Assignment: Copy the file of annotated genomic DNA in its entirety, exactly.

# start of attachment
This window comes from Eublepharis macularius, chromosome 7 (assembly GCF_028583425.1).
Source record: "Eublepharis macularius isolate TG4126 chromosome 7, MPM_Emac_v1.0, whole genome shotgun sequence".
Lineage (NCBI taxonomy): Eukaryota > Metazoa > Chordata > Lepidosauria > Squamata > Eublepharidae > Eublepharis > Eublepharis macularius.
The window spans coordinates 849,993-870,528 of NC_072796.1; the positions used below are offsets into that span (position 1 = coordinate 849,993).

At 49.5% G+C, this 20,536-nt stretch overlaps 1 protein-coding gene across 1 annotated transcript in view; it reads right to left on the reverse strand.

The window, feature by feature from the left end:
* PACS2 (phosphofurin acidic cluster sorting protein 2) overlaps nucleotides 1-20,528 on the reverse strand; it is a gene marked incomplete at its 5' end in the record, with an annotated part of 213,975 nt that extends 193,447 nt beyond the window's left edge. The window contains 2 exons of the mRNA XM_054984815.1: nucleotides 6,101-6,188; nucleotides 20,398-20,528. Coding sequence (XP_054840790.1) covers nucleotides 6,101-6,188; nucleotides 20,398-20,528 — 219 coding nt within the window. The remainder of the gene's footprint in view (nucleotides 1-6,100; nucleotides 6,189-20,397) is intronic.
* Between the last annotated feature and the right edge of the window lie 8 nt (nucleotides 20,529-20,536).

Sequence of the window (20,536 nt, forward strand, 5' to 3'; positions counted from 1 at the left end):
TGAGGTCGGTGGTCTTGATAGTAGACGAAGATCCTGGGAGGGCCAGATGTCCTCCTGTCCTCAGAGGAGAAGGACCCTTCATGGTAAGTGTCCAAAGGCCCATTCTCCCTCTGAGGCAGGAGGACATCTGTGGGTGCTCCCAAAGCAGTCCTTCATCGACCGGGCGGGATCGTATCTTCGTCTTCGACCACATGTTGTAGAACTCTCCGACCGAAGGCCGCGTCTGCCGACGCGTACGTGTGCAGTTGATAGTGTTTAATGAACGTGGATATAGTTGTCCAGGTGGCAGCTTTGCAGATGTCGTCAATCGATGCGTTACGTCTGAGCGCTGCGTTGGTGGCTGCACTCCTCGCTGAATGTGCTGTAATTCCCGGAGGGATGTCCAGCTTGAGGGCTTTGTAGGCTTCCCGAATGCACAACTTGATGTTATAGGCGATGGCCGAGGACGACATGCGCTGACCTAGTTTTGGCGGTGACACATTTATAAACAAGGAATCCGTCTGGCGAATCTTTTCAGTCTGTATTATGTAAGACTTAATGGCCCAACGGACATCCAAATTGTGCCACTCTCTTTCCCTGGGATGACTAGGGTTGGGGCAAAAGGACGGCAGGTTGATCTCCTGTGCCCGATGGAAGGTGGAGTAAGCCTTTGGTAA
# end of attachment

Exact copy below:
This window comes from Eublepharis macularius, chromosome 7 (assembly GCF_028583425.1).
Source record: "Eublepharis macularius isolate TG4126 chromosome 7, MPM_Emac_v1.0, whole genome shotgun sequence".
Lineage (NCBI taxonomy): Eukaryota > Metazoa > Chordata > Lepidosauria > Squamata > Eublepharidae > Eublepharis > Eublepharis macularius.
The window spans coordinates 849,993-870,528 of NC_072796.1; the positions used below are offsets into that span (position 1 = coordinate 849,993).

At 49.5% G+C, this 20,536-nt stretch overlaps 1 protein-coding gene across 1 annotated transcript in view; it reads right to left on the reverse strand.

The window, feature by feature from the left end:
* PACS2 (phosphofurin acidic cluster sorting protein 2) overlaps nucleotides 1-20,528 on the reverse strand; it is a gene marked incomplete at its 5' end in the record, with an annotated part of 213,975 nt that extends 193,447 nt beyond the window's left edge. The window contains 2 exons of the mRNA XM_054984815.1: nucleotides 6,101-6,188; nucleotides 20,398-20,528. Coding sequence (XP_054840790.1) covers nucleotides 6,101-6,188; nucleotides 20,398-20,528 — 219 coding nt within the window. The remainder of the gene's footprint in view (nucleotides 1-6,100; nucleotides 6,189-20,397) is intronic.
* Between the last annotated feature and the right edge of the window lie 8 nt (nucleotides 20,529-20,536).

Sequence of the window (20,536 nt, forward strand, 5' to 3'; positions counted from 1 at the left end):
TGAGGTCGGTGGTCTTGATAGTAGACGAAGATCCTGGGAGGGCCAGATGTCCTCCTGTCCTCAGAGGAGAAGGACCCTTCATGGTAAGTGTCCAAAGGCCCATTCTCCCTCTGAGGCAGGAGGACATCTGTGGGTGCTCCCAAAGCAGTCCTTCATCGACCGGGCGGGATCGTATCTTCGTCTTCGACCACATGTTGTAGAACTCTCCGACCGAAGGCCGCGTCTGCCGACGCGTACGTGTGCAGTTGATAGTGTTTAATGAACGTGGATATAGTTGTCCAGGTGGCAGCTTTGCAGATGTCGTCAATCGATGCGTTACGTCTGAGCGCTGCGTTGGTGGCTGCACTCCTCGCTGAATGTGCTGTAATTCCCGGAGGGATGTCCAGCTTGAGGGCTTTGTAGGCTTCCCGAATGCACAACTTGATGTTATAGGCGATGGCCGAGGACGACATGCGCTGACCTAGTTTTGGCGGTGACACATTTATAAACAAGGAATCCGTCTGGCGAATCTTTTCAGTCTGTATTATGTAAGACTTAATGGCCCAACGGACATCCAAATTGTGCCACTCTCTTTCCCTGGGATGACTAGGGTTGGGGCAAAAGGACGGCAGGTTGATCTCCTGTGCCCGATGGAAGGTGGAGTAAGCCTTTGGTAA